Dry Lake Motocross Park prepares for first full season
Motocross facility located north of Gypsum hopes to draw riders from near and far
Dry Lake MX Park Fees*
- $20 annual rider registration
- $20 day pass for adults
- $20 day pass for riders age 11 to 18 years
- Free day pays for riders under age 11
- $300 adult season pass
- $500 family season pass
*2019 pricing is still tentative
GYPSUM — In a little more than a month, the Dry Lake Motocross Park will open for its first full season and the people charged with operating the facility believe 2019 will mark the time when the park really comes into its own.
The Dry Lake Motocross Park, located directly north of the Gypsum Interstate 70 interchange, about 4.5 miles north up Trail Gulch Road, represents one of the more innovative Eagle County Open Space projects. Situated on a 274-acre parcel of property owned by the town, the motocross park is the only large, public use facility of its kind located along the I-70 corridor between Denver and Grand Junction. The Rocky Mountain Sports Riders — described as a “family-oriented dirt motorcycle riding club” — operates the park on behalf of the town of Gypsum.
“We are trying to encourage the sport and get kids into it,” RMSR member Mitch Hayne said.
As envisioned, the Dry Lake Motocross Park will be a regional recreation facility, drawing outside dollars into the Eagle Valley. While its opening season was abbreviated, Hayne said the park is already attracting visiting riders
“We’re pulling in riders from as far away as Nebraska, Colorado Springs
At peak times, Hayne said the park saw as many as 70 riders per day.
Dry Lake Motocross Park hopes to open for the 2019 season on Saturday, May 11.
“There is a wildlife closure until May 1 and we need a little time to get set up,” Hayne said.
The town-owned park consists of six riding areas ranging from
“We could run national level events at that track,” Hayne said. “On the feature track, it is possible to get 50 feet of air.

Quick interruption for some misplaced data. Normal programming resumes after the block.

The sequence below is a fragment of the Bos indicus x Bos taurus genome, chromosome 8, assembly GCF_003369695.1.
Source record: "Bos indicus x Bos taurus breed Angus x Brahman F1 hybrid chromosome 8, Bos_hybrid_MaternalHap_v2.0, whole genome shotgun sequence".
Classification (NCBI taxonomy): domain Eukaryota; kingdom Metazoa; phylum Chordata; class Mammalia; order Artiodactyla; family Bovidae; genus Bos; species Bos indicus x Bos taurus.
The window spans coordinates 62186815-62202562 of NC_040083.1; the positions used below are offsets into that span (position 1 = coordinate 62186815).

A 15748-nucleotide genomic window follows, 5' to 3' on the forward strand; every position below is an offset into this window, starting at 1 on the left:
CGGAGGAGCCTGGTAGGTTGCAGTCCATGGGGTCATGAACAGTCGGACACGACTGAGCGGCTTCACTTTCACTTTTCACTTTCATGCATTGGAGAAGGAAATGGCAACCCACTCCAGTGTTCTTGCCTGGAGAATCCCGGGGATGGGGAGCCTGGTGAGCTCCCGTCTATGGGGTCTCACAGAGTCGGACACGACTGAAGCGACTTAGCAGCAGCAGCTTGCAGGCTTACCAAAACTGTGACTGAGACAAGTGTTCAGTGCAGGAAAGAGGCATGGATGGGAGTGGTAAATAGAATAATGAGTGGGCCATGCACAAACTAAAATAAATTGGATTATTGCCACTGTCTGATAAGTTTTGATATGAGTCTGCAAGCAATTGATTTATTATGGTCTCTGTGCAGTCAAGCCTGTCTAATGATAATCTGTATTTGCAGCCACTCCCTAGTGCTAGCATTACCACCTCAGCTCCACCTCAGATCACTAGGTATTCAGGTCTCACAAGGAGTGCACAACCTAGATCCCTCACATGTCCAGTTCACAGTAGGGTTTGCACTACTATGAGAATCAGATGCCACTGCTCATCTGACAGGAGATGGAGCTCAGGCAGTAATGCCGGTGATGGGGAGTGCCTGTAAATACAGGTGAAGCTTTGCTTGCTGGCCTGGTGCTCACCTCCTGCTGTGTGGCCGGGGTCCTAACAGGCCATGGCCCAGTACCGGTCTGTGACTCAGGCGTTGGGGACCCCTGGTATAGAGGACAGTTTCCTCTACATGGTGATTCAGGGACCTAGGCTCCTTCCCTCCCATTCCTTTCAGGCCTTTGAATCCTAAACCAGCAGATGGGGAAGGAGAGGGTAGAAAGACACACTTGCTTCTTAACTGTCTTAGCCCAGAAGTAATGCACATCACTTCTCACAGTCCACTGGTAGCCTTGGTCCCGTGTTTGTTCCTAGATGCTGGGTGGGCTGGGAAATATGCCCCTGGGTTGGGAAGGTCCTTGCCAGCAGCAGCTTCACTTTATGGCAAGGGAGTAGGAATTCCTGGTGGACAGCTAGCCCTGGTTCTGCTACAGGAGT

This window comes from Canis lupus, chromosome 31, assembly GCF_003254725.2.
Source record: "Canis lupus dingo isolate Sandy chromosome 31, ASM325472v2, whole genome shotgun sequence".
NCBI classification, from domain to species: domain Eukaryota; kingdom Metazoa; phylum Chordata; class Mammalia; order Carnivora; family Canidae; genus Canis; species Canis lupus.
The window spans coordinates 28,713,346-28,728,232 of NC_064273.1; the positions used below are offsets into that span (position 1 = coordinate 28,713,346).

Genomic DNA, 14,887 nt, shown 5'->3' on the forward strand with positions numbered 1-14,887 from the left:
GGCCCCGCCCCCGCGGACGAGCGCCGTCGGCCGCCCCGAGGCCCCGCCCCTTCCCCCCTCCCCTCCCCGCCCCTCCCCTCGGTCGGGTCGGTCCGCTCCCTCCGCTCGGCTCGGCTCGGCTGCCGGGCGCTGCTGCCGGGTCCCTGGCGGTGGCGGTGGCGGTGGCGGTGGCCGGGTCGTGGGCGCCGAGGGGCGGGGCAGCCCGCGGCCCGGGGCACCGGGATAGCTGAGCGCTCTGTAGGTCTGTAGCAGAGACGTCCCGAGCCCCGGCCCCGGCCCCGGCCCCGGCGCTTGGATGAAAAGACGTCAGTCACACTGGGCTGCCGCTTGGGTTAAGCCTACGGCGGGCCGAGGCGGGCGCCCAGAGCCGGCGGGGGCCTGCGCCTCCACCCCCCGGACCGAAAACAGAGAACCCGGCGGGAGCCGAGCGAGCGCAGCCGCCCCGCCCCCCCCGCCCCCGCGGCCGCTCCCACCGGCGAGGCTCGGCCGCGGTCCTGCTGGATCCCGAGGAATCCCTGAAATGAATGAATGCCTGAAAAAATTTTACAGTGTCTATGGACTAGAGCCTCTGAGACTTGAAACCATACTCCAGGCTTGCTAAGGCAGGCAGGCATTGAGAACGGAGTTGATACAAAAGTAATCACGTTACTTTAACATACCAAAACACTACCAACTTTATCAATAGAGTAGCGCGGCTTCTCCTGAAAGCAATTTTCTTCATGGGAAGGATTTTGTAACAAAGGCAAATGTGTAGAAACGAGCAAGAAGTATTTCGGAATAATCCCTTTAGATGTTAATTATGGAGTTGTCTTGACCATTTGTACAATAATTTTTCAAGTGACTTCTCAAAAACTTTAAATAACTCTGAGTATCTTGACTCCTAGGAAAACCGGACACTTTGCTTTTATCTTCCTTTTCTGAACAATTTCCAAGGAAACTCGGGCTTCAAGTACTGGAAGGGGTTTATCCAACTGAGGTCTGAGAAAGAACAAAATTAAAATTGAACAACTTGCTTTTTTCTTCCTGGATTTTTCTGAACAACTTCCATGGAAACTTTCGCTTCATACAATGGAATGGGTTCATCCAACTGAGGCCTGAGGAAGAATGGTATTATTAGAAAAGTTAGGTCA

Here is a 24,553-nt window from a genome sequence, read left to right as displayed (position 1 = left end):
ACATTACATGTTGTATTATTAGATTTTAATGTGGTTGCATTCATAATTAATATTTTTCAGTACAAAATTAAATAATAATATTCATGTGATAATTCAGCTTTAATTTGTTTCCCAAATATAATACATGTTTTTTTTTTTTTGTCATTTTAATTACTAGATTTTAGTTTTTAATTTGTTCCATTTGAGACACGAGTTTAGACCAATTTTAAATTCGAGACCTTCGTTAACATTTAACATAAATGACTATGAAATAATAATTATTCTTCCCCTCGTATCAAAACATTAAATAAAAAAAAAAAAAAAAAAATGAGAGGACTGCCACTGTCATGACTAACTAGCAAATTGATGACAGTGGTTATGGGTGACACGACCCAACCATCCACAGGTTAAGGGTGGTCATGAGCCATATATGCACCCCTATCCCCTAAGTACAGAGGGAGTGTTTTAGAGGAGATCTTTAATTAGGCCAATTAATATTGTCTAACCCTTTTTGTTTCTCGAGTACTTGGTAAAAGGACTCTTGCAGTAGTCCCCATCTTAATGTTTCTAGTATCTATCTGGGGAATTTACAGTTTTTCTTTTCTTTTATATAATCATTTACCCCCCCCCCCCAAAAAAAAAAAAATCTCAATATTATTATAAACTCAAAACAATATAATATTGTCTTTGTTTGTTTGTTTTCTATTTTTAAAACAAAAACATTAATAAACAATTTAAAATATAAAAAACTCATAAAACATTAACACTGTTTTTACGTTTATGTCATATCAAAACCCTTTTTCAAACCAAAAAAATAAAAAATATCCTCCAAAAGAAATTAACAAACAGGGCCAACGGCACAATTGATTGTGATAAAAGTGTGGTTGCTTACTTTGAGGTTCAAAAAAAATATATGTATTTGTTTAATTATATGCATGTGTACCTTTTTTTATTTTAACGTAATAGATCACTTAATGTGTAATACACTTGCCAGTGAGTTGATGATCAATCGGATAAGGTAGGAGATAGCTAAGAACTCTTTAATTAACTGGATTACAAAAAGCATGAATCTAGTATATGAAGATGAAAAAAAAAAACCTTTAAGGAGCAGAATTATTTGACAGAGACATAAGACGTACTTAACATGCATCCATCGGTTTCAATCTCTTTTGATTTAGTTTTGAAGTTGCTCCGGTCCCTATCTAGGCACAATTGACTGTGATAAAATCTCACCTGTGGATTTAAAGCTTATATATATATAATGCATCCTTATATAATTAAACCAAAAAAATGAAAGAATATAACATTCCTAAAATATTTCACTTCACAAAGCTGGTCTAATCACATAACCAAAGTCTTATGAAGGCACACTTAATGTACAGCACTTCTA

Other amenities at the park include a vet track, planned as a throwback to 1970s-era riding and
“The singletrack really pushes what a ride and machine can do,” Hayne said.
Building the riding areas was just the first challenge at Dry Lake, he continued. Now that the tracks are built, the RMSR will work hard to maintain the riding surfaces. The club has a well and water truck for ongoing grooming work.
Getting the park up and running for the year is 2019 goal No. 1 for the Rocky Mountain Sport Riders. The club also has identified 10 priority goals for the year ahead and one of its first objectives deals with safety procedures.
‘Not for the faint-hearted’
“This activity is not for the faint-hearted,” Hayne said. “We want to do everything we can to keep it safe without diluting the fun factor.”
To that aim, all riders at the site must be registered users and must sign a waiver. There is a $20 annual registration fee required to use the site and daily fees are charged, with season pass options available.
“We are currently working on a new website with a target date for going live on April 8,” Hayne said. “At that time, folks will be able to register to use the park, join the club, and/or purchase passes to the MX park from their phones or computers. There is cell service at the gate of the park, so the intent is for riders to be able to purchase a day pass right at the front gate if they don’t have one.”
The website is currently still under construction but later this spring it will be found at http://www.rmsrco.com.
As the year progresses, the RMSR plan to amp up their marking efforts and dial in their grooming schedule. Hopefully, Hayne noted, the first full year of operation will set the stage for many years to come.
“We are just getting off the ground and getting this thing viable so it will be around for some time,” Hayne concluded.
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Are we seeing more bears because there are more bears on the valley floor, or because we’re all spending more time at home? It could be a bit of both.